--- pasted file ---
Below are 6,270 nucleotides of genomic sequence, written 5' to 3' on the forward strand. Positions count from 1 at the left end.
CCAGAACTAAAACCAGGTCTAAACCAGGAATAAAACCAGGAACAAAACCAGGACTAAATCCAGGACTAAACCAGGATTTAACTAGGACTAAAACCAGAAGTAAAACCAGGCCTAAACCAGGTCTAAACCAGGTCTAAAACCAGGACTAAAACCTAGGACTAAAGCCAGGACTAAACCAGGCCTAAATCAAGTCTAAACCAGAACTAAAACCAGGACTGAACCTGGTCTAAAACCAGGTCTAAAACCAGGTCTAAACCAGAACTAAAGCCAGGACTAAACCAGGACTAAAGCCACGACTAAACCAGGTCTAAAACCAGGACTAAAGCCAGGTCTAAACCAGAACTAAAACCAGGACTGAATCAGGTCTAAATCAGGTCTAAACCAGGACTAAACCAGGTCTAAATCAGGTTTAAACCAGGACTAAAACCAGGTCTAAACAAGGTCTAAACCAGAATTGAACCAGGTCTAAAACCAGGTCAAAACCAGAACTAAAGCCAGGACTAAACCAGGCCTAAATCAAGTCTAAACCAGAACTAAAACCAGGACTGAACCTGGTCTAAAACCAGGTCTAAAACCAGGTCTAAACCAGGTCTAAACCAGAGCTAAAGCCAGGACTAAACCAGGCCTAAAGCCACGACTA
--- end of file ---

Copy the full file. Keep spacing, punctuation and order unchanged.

Below are 6,270 nucleotides of genomic sequence, written 5' to 3' on the forward strand. Positions count from 1 at the left end.
CCAGAACTAAAACCAGGTCTAAACCAGGAATAAAACCAGGAACAAAACCAGGACTAAATCCAGGACTAAACCAGGATTTAACTAGGACTAAAACCAGAAGTAAAACCAGGCCTAAACCAGGTCTAAACCAGGTCTAAAACCAGGACTAAAACCTAGGACTAAAGCCAGGACTAAACCAGGCCTAAATCAAGTCTAAACCAGAACTAAAACCAGGACTGAACCTGGTCTAAAACCAGGTCTAAAACCAGGTCTAAACCAGAACTAAAGCCAGGACTAAACCAGGACTAAAGCCACGACTAAACCAGGTCTAAAACCAGGACTAAAGCCAGGTCTAAACCAGAACTAAAACCAGGACTGAATCAGGTCTAAATCAGGTCTAAACCAGGACTAAACCAGGTCTAAATCAGGTTTAAACCAGGACTAAAACCAGGTCTAAACAAGGTCTAAACCAGAATTGAACCAGGTCTAAAACCAGGTCAAAACCAGAACTAAAGCCAGGACTAAACCAGGCCTAAATCAAGTCTAAACCAGAACTAAAACCAGGACTGAACCTGGTCTAAAACCAGGTCTAAAACCAGGTCTAAACCAGGTCTAAACCAGAGCTAAAGCCAGGACTAAACCAGGCCTAAAGCCACGACTA